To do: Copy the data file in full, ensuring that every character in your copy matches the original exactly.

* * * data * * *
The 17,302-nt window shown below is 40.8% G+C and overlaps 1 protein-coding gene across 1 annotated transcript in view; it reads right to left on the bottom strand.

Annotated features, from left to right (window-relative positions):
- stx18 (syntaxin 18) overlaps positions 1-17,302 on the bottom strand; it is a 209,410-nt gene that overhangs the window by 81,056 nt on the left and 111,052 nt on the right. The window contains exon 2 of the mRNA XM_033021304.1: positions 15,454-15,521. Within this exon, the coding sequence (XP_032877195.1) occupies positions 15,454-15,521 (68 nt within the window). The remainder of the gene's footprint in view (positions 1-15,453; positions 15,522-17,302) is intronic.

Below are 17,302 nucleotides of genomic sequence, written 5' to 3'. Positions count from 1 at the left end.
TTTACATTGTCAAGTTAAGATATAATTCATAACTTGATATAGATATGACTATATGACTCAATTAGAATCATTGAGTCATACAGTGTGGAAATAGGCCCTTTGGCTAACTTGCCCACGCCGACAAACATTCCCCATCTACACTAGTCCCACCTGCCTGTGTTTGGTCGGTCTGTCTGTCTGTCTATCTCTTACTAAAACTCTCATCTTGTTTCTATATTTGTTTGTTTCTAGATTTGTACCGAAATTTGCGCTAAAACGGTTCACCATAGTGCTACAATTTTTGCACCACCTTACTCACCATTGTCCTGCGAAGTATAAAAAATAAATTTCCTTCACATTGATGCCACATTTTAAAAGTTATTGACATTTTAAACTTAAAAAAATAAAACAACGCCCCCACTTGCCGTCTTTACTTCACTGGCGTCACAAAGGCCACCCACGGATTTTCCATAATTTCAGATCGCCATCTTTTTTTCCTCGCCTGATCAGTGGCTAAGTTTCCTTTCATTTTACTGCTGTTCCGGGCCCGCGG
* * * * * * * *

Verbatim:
The 17,302-nt window shown below is 40.8% G+C and overlaps 1 protein-coding gene across 1 annotated transcript in view; it reads right to left on the bottom strand.

Annotated features, from left to right (window-relative positions):
- stx18 (syntaxin 18) overlaps positions 1-17,302 on the bottom strand; it is a 209,410-nt gene that overhangs the window by 81,056 nt on the left and 111,052 nt on the right. The window contains exon 2 of the mRNA XM_033021304.1: positions 15,454-15,521. Within this exon, the coding sequence (XP_032877195.1) occupies positions 15,454-15,521 (68 nt within the window). The remainder of the gene's footprint in view (positions 1-15,453; positions 15,522-17,302) is intronic.

Below are 17,302 nucleotides of genomic sequence, written 5' to 3'. Positions count from 1 at the left end.
TTTACATTGTCAAGTTAAGATATAATTCATAACTTGATATAGATATGACTATATGACTCAATTAGAATCATTGAGTCATACAGTGTGGAAATAGGCCCTTTGGCTAACTTGCCCACGCCGACAAACATTCCCCATCTACACTAGTCCCACCTGCCTGTGTTTGGTCGGTCTGTCTGTCTGTCTATCTCTTACTAAAACTCTCATCTTGTTTCTATATTTGTTTGTTTCTAGATTTGTACCGAAATTTGCGCTAAAACGGTTCACCATAGTGCTACAATTTTTGCACCACCTTACTCACCATTGTCCTGCGAAGTATAAAAAATAAATTTCCTTCACATTGATGCCACATTTTAAAAGTTATTGACATTTTAAACTTAAAAAAATAAAACAACGCCCCCACTTGCCGTCTTTACTTCACTGGCGTCACAAAGGCCACCCACGGATTTTCCATAATTTCAGATCGCCATCTTTTTTTCCTCGCCTGATCAGTGGCTAAGTTTCCTTTCATTTTACTGCTGTTCCGGGCCCGCGG